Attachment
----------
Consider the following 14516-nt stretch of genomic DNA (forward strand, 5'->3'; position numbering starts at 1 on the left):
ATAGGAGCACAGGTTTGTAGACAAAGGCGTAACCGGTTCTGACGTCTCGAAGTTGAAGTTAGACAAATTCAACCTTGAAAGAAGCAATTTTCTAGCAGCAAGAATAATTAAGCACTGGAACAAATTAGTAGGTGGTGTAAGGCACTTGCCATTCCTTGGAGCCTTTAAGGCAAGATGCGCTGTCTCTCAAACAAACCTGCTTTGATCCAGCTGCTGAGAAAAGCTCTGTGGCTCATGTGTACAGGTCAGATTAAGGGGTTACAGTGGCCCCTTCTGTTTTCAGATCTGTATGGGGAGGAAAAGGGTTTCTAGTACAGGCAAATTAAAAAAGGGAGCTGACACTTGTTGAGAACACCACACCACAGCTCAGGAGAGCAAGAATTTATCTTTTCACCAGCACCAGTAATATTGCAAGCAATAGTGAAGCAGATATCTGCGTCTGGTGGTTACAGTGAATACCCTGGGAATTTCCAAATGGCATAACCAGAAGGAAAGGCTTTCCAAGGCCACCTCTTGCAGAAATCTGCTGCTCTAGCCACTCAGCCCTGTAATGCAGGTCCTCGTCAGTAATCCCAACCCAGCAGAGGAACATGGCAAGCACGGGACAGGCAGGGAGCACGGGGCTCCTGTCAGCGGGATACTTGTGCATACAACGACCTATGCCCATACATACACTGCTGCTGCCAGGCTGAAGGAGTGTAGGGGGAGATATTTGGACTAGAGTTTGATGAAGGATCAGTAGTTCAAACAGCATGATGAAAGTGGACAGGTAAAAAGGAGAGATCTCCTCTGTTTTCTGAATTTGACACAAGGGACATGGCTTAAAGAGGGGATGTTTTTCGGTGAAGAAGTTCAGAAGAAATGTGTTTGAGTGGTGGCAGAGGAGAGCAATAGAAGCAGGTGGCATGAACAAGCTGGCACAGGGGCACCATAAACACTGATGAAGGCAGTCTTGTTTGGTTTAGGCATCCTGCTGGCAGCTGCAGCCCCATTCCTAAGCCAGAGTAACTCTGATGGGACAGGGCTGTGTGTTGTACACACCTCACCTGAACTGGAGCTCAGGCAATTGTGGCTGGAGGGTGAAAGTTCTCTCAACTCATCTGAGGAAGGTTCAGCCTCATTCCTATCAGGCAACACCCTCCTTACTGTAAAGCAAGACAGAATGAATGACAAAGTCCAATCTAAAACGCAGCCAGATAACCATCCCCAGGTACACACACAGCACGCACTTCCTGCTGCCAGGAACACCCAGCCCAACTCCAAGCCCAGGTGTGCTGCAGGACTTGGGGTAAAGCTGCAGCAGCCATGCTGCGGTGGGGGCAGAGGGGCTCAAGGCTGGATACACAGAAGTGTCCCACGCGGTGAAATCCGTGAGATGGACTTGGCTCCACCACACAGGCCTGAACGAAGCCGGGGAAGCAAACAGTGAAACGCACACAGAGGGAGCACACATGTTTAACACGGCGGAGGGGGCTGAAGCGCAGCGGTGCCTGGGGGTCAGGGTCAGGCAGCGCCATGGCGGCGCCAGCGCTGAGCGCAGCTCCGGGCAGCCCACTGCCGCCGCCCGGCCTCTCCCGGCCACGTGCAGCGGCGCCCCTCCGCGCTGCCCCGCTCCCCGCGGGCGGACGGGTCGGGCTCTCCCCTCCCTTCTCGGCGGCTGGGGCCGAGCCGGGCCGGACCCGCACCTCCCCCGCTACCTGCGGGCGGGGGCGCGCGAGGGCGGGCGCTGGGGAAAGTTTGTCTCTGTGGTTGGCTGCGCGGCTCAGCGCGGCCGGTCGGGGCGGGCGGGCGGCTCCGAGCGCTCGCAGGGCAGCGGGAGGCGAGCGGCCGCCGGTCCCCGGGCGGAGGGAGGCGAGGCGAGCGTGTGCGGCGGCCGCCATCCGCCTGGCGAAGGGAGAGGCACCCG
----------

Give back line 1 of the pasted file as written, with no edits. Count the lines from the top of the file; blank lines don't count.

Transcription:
Consider the following 14516-nt stretch of genomic DNA (forward strand, 5'->3'; position numbering starts at 1 on the left):